Projects to begin in Grosse Pointe Woods

By: Maria Allard | Grosse Pointe Times | Published August 11, 2021

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GROSSE POINTE WOODS — Two projects will soon begin in the city that officials hope will help determine what caused flooding at about 400 homes during the June 25-26 heavy rainfall.

At the Aug. 2 Grosse Pointe Woods City Council meeting, the council approved 7-0 a contract to begin the 2021 sewer rehabilitation by full-length cured-in-place pipe lining. The contract was awarded to Insituform Technologies USA Inc., based in Chesterfield, Missouri, for $209,423.50. A cured-in-place pipe is a trenchless rehabilitation method used to repair existing pipelines. It is a jointless, seamless pipe lining within an existing pipe.

A construction contingency was added in an amount not to exceed $50,000 for any unforeseen problems, should they arise. The project also includes further engineering fees for services that will be provided by the city’s engineering firm Anderson, Eckstein and Westrick Inc., in Shelby Township, with the amount not to exceed $41,000. The total project will not exceed $300,423.50, according to city officials.

The council also approved 7-0 the 2021 sewer cleaning and closed-circuit television investigation program contract with Corby Energy Services Inc., of Belleville, in the amount of $132,375. A construction contingency was added in an amount not to exceed $50,000 for any unforeseen problems. The project also includes further engineering fees for services provided by the city’s engineering firm Anderson, Eckstein and Westrick Inc., with the amount not to exceed $36,000. The total project will not exceed $218,375.

City officials already had been planning for the projects prior to the June rainfall. Both contracts were budgeted in the 2021-22 budget. Director of Public Works Frank Schulte said the projects will begin as soon as contracts are signed.

“I would say work will start by the end of September,” he said via email. “The project is city wide. I will not have (a) list of streets until (the) pre-construction meeting.”

The June flooding prompted Federal Emergency Management Agency representatives to visit the city in July. FEMA has continually distributed information for residents as they continue to recover from the June 25-26 heavy rainfall. On Aug. 7, representatives issued a “Your FEMA Flood Recovery Checklist” designed to ensure residents have taken all the steps in their federal assistance process.

Those affected, but whose needs from the flooding have not been met, must register with FEMA before 11:59 p.m. Sept. 13 at (800) 621-3362 or teletypewriter (800) 462-7585 from 7 a.m. to 11 p.m. Registration also can be conducted online at www.disaster assistance.gov or by downloading the FEMA App.  

When registering, report any damage to the home’s furnace, septic tank or water heater as a result of the flooding. If the home has already been inspected and the damage wasn’t identified, residents may send FEMA a dated and signed letter within 60 days of their initial FEMA decision, along with a contractor’s estimate, indicating they are appealing for assistance with these items.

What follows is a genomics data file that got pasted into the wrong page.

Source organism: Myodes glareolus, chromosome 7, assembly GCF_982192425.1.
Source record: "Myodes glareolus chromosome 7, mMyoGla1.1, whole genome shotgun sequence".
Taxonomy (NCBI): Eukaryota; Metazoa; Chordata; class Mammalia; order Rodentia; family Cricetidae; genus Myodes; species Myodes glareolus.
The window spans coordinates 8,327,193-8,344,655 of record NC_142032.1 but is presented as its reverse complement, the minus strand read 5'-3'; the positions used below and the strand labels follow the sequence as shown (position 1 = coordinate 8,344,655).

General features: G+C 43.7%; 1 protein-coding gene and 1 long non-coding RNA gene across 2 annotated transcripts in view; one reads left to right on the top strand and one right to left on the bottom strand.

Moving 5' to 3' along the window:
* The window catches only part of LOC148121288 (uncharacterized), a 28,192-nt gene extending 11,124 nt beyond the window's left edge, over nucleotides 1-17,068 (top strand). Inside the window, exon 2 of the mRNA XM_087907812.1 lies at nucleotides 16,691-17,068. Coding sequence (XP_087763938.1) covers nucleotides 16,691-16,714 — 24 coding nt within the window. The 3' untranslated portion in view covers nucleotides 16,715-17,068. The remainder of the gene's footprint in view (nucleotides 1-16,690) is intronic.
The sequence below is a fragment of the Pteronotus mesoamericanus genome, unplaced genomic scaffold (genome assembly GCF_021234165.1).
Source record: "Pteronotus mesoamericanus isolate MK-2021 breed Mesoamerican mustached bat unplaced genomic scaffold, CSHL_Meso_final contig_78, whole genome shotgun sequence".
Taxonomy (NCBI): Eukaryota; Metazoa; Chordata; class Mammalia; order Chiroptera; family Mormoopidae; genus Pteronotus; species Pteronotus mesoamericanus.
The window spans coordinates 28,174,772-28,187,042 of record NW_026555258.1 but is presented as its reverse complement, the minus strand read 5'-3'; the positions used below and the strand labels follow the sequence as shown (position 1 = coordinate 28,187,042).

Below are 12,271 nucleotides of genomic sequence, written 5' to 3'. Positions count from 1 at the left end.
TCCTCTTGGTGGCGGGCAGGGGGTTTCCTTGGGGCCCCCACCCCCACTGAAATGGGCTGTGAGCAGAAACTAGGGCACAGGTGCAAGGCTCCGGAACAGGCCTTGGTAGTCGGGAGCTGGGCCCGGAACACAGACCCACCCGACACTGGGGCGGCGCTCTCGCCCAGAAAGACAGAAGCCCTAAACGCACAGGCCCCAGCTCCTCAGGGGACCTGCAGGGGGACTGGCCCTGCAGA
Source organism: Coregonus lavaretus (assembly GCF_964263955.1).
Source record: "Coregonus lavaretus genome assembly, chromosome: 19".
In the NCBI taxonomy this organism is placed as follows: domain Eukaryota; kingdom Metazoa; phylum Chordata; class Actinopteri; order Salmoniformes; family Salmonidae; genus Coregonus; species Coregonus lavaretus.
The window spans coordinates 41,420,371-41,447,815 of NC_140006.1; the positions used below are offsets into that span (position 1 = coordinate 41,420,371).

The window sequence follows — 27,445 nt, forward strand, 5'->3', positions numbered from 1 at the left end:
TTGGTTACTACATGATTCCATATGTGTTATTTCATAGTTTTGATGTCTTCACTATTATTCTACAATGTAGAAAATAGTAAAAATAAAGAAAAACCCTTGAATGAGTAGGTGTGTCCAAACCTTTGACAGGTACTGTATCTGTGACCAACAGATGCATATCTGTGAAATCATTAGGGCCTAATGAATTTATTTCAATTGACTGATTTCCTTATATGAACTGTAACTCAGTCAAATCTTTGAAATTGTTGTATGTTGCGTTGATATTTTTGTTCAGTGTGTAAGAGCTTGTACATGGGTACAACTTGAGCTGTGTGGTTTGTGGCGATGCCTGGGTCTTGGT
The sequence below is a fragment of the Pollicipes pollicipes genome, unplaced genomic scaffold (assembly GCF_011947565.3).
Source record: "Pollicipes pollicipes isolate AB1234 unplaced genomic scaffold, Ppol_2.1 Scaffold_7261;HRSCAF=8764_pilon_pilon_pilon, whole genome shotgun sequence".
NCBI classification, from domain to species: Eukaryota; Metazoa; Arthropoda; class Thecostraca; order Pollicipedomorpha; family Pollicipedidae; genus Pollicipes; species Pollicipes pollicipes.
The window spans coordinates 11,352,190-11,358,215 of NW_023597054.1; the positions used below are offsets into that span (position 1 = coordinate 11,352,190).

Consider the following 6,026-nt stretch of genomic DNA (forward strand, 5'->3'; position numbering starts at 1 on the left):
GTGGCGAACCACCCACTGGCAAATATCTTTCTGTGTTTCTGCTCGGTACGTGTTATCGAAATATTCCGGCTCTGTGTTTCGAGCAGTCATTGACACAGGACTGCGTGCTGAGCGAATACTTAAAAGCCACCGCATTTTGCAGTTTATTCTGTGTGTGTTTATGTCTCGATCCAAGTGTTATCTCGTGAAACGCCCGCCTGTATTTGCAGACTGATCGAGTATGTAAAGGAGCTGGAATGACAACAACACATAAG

Small business owners can apply to the U.S. Small Business Administration before the Sept. 13 deadline. Next to insurance, an SBA low-interest disaster loan is the main source of funding for property repairs and for replacing contents destroyed during the June floods. To apply, complete an online application at disasterloan.sba.gov/ela.

“Currently in Michigan, the SBA has approved 284 disaster loans in the amount of $8,626,200 for affected survivors. The SBA encourages anyone who has not applied to act now,” Kem Fleming, director of SBA’s Field Operations Center East in Atlanta, said in a prepared statement.

Anyone unable to return to their pre-disaster primary residence can apply for FEMA’s Continued Rental Assistance. If a resident did not receive a form by mail, one can be requested by calling the FEMA helpline at (800) 621-3362 or teletypewriter (800) 462-7585. Call this number, too, if a vehicle was damaged or destroyed in the flood, as FEMA may provide financial assistance. Assistance is usually limited to one uninsured vehicle per household.

Also, if a resident disagrees with other FEMA decisions, the resident has the option to submit an appeal letter with additional documentation to have a case reconsidered. The appeal should be submitted within 60 days of the initial FEMA decision and include a letter explaining what you are appealing, be signed and dated, and include supporting documentation, such as a copy of a verifiable contractor’s estimate. Information on how to file an appeal is located at www.fema.gov/assistance/indi vidual/after-applying/appeals.

FEMA has teamed up with Hammer Time True Value Hardware in Detroit to provide free information on making homes and businesses stronger and safer. FEMA Hazard Mitigation specialists are visiting Aug. 2-14 at the Hammer Time True Value Hardware, 16380 E. Warren Ave. in Detroit. The hours are 9 a.m. to 6 p.m. Mondays through Saturdays and 10 a.m. to 4 p.m. Sundays.

Most of the information and the free publications provided are geared to do-it-yourself work and general contractors. Topics covered will include cleanup tips, flood insurance, elevating utilities and rebuilding flooded homes.

For more information about Michigan’s recovery, visit www.fema.gov/disaster/4607. FEMA assistance is currently available to residents in Washtenaw and Wayne counties. The deadline for individuals to apply for disaster assistance is Sept. 13.

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